How did banking develop from being seen as a ‘trade’ in the 1800s to a skilled profession? This extract from ‘Debtors to their profession – A history of The Institute of Bankers 1879 – 1979’ by Edwin Green sets out a brief history.
Banking as a ‘trade’
Traditionally, commentators on banking in England and Wales had described the business as a trade rather than as a specialist professional skill. In the later seventeenth century, for example, Sir William Petty, the political economist, explained that 'the Trade of a Banker' was 'the buying and selling of Interest and Exchange'. The business was 'a beneficial Trade, founded upon a good Opinion of the World, which is called Credit’.
This treatment of banking as a category of trade clearly reflected the structure and practices of the business. Like many other trades, banking was carried on in a small way by large numbers of private partnerships, and it was not unusual for the partners to maintain their banking interests alongside other commercial ventures. As a result the term 'banker' denoted ownership or part-ownership of a banking firm rather than any distinctive expertise; the private bankers of Petty's time operated with only a rudimentary knowledge of accountancy and law, and the training of newcomers to the business was on the same footing as working apprenticeship in other trades.
With the important exception of the Bank of England, the banking system of England and Wales continued to be dominated by private banking partnerships until the 1820s. The survival of this pattern restricted the range of skills which were required for banking work, mainly because the private firms concentrated their business in a small geographical area and dealt with a limited variety of financial transactions. After 1826, however, when new company legislation permitted the formation of join stock banks with publicly quoted shares, the salaried managers of the new banks began to emerge as a recognisable occupational group.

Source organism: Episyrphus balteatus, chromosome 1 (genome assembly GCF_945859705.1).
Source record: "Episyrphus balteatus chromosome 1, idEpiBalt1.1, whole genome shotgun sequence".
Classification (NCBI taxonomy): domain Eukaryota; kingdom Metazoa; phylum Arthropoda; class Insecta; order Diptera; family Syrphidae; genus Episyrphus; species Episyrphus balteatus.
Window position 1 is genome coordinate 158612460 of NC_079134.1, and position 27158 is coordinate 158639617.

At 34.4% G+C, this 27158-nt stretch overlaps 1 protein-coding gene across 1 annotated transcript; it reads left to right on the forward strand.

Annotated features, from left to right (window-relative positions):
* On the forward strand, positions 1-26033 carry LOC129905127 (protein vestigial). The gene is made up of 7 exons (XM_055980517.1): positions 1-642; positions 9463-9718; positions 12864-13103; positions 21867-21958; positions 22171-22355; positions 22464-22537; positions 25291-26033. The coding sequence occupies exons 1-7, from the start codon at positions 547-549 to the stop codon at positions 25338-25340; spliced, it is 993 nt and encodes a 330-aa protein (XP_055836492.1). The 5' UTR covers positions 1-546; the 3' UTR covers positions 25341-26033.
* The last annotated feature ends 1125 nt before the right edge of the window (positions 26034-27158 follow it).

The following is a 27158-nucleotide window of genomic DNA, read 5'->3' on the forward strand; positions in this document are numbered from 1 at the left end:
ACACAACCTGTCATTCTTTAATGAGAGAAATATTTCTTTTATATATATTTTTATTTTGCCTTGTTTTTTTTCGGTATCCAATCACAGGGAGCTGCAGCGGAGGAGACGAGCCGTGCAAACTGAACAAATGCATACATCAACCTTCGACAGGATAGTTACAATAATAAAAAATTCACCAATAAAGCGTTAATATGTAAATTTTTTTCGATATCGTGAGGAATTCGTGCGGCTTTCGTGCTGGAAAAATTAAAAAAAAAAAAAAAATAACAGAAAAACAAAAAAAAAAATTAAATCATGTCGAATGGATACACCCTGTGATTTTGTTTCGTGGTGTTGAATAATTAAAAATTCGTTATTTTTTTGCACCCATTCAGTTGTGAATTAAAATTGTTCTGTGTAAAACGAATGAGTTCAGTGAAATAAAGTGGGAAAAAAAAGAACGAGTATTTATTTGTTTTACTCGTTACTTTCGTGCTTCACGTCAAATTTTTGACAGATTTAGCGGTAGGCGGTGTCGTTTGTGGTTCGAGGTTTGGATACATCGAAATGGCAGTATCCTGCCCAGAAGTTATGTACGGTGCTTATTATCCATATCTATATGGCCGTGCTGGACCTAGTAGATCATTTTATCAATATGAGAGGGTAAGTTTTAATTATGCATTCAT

Unlike the private bankers, managers in many of the joint stock banks were faced with the responsibility of controlling relatively large networks of branch offices as well as supervising the routine work of head office departments. Economic expansion during the railway booms of the 1830s and 1840s was an exacting test of managerial and technical competence, but the managers of the joint stock banks were also required to master a complex framework of company legislation and to exercise close control over their banks’ balance sheets.
The development of these skills, partly by learning from the joint stock banking tradition in Scotland, enabled the new banks to displace or to absorb many of the old private bankers and to open offices in areas where there was no previous link with banking.
By winning the confidence of their shareholders and customers, the managers and branch managers of the new banks now took their place alongside other groups of professional people in the cities and towns of England and Wales.
By the mid-nineteenth century the directors and shareholders of joint stock banks expected to see men of proven ability and experience filling senior management posts.
Value of qualifications
Managerial appointments were often open to competition, and it was increasingly important that managers or potential managers should show evidence of their abilities. This growing emphasis upon managerial and technical expertise was clearly identified by the founders of the short-lived Banking Institute of 1851- 3 and the proposed Incorporation of Bankers of 1862. Despite the eventual failure of these two ventures, their recognition of the value of qualifications was a sign that banking skills were becoming more generally accepted as part of a complex business profession.